Gotta think Steve Martin looks at this today and wishes, as we all do, that he'd cast somebody other than his wife (now ex-) as the female lead. Not that she's terrible, but the sort of Jean Arthur U.K. vibe that was apparently intended never quite comes across—the more Tennant tries to project carefree wackiness (driving on the wrong side of the road; tuba duet with mum on the phone), the more she seems like a perfectly nice lady who's way out of her comedic depth...especially by comparison with Sarah Jessica Parker, whose hyperactive performance as SanDeE* lays waste to the bubbleheaded stereotype the character might have been on paper. Wondered if I might now appreciate its loving jabs at Angelenos more, having spent the last few years in the vicinity, but Martin actually gets lots of things wrong for the sake of weak humor; early on, everyone ignores a massive, furniture-displacing earthquake, carrying on with their small talk as if oblivious, whereas in reality the slightest tremor gets discussed and analyzed for days. (I did laugh when the trendy restaurant constantly pronounced as Lidio turned out to be L'Idiot.) And Mick Jackson, who would go on to direct such winners as The Bodyguard, Volcano, and that recent TV-movie about Temple Grandin (DISCLAIMER: I have not seen any of these, in fact I have literally not seen anything Jackson has worked on since), has no sense of how to shoot comedy, making a particular hash of anything remotely kinetic—sequences of Martin driving off-road to avoid traffic and exchanging casual gunfire on the L.A. freeway get hack-style coverage, cutting every half-second to obscure the spatial incoherence. Some decent laughs here and there, but the West Coast Annie Hall it decidedly is not.
* (Nothing to see here; the asterisk is part of her name.)
The Comancheros (1961, Michael Curtiz): 53
Curtiz's last film, shot when he was terminally ill and reportedly half-directed by John Wayne...but that doesn't explain why the script is so incoherent. Never seen a movie set up and then abandon so many perfectly serviceable plots en route to one that barely hangs together—it's like watching an adaptation of a short story collection involving the same cast of characters. The movie I really wanted to see was the one in which the Duke lets a wanted criminal (Stuart Whitman) he's extraditing escape; goes undercover to nab the titular Comancheros (white dudes allied with Comanches; this is Civil-War era); sets up an alliance, using an alias, with an especially evil-looking, partially-scalped Lee Marvin (whose sudden appearance is a welcome jolt of malicious energy); then runs into his escaped prisoner at a poker game and not only can't arrest the guy but has to surreptitiously persuade him not to blow his cover, lest Lee Fucking Marvin slaughter them both. Does that not sound like primo entertainment? Instead (spoiler!), Wayne immediately kills Marvin and re-arrests Whitman, and the movie simply returns to the track it had been on 20 minutes earlier, ready for the next puzzling detour. Likewise the early, not-terribly-convincing romance between Whitman and Ina Balin, which logic dictates will resurface at some point, but get comfy—she's absent from the screen for like an hour while the boys mosey elsewhere, then switches allegiance as if trying on a new hat for size, even though it means death for the only family she has. By contrast, any seams in the direction are difficult to spot, at least for me—it's the same amiable, relaxed production throughout, plausibly the work of a 75-year-old man with little to prove. Judging from synopses, looks like Fox struggled to make Wayne the star, when the source novel had Whitman's (mostly innocent) criminal as its hero; the strain definitely shows.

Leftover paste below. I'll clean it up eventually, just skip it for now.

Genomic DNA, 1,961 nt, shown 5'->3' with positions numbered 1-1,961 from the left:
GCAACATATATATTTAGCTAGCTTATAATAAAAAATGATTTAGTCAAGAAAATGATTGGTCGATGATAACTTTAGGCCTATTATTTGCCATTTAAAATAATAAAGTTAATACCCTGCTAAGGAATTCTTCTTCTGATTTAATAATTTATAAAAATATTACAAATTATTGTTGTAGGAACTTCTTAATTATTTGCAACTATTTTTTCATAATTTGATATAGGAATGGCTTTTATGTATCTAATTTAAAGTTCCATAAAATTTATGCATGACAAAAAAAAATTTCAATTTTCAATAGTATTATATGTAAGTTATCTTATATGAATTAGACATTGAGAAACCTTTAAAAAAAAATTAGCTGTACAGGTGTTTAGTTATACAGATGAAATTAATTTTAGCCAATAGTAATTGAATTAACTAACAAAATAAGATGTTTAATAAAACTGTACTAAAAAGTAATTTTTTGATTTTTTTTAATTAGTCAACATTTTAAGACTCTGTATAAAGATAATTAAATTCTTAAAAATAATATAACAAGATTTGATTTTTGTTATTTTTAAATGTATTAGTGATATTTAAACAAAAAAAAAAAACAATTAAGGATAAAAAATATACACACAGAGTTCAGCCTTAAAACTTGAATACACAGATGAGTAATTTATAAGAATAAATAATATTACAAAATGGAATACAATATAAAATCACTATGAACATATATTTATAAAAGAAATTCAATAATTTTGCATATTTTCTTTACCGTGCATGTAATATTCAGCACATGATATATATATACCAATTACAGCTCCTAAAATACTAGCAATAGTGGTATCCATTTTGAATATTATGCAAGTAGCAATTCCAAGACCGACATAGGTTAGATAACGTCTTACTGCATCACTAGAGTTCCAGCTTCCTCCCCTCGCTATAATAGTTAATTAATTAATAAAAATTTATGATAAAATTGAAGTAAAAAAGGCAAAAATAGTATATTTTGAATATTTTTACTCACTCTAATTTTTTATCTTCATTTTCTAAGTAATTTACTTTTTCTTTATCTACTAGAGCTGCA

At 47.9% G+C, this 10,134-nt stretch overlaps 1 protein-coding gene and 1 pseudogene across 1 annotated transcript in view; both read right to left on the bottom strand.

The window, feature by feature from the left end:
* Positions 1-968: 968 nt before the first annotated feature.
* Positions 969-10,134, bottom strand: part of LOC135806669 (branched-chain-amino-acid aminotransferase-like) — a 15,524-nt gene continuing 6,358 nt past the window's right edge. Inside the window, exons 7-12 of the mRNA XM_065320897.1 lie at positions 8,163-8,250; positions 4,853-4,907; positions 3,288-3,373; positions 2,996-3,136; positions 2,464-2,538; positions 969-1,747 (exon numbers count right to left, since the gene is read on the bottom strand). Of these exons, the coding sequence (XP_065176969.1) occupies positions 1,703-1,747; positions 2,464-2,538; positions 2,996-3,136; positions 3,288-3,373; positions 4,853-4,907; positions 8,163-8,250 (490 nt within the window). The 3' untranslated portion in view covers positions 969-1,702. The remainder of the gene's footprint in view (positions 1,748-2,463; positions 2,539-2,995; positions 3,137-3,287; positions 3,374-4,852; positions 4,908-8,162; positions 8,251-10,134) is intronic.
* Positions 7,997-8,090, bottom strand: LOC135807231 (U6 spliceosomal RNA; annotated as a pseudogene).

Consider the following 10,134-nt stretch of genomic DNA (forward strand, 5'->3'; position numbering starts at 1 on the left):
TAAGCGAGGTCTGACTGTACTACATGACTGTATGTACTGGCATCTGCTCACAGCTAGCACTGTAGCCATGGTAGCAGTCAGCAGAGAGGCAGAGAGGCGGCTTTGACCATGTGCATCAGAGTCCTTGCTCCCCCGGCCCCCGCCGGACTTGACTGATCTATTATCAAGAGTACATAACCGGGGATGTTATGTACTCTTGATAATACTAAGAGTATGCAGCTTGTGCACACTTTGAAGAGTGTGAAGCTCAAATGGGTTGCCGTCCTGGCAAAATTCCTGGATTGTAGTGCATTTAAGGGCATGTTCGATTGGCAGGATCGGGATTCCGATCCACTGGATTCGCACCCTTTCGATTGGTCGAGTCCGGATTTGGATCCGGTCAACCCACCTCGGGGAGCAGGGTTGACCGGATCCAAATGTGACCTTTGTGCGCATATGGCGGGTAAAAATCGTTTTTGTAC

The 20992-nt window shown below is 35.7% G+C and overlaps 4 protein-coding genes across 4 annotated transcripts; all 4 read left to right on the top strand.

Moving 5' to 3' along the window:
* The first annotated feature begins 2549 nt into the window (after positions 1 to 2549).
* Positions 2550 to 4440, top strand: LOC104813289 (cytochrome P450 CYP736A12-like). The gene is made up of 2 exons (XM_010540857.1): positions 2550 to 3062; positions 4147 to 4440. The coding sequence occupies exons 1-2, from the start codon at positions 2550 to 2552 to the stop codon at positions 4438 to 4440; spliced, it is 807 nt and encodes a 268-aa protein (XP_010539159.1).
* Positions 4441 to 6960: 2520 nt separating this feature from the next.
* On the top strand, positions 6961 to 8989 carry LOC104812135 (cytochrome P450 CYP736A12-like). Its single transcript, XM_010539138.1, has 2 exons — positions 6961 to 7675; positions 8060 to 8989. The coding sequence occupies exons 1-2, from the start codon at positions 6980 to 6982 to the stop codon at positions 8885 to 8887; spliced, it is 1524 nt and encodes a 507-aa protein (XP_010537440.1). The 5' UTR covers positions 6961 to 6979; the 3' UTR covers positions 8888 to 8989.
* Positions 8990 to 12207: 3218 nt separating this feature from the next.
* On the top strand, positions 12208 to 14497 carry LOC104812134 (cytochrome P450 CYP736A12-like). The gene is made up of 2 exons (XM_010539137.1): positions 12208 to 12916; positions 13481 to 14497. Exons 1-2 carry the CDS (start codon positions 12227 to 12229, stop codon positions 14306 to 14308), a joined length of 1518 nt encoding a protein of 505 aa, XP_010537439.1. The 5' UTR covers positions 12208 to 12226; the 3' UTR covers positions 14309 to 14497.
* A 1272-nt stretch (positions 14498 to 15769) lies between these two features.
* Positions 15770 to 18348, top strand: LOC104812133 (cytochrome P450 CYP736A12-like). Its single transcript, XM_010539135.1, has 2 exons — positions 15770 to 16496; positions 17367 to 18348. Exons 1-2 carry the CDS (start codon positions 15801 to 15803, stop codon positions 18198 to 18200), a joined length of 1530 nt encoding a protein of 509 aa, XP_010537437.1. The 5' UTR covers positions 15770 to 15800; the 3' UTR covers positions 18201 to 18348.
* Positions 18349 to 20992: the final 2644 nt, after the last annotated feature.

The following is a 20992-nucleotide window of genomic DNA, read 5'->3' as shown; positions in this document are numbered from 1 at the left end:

Brave (2012, Mark Andrews & Brenda Chapman): 65
Waxed mostly enthusiastic in my review for Las Vegas Weekly, and it's possible that I'm overrating it slightly just because it wound up being something other than the generic grrl-empowerment tale promised/threatened by the opening reel. Compared to Pixar's best work, Brave feels skimpy, even skeletal; there are too few complications, and even some of the existing ones, like what happens to Merida's brothers, don't amount to much. But the curveball that is the movie's main plot, in addition to belatedly introducing some proper Pixar-style nuttiness, complicates the young heroine's self-actualization by acknowledging one of her parents as a person (so to speak) rather than just an impediment, which is almost revolutionary for this genre. If the film isn't as radically feminist as Manohla Dargis seems to demand—nothing less than a declaration of intent to eschew romance for life will do, apparently—it's nonetheless progressive in a way that I much prefer to the pushy, tomboyish approach it flirts with at the outset. Chafing at societal expectations only takes you so far.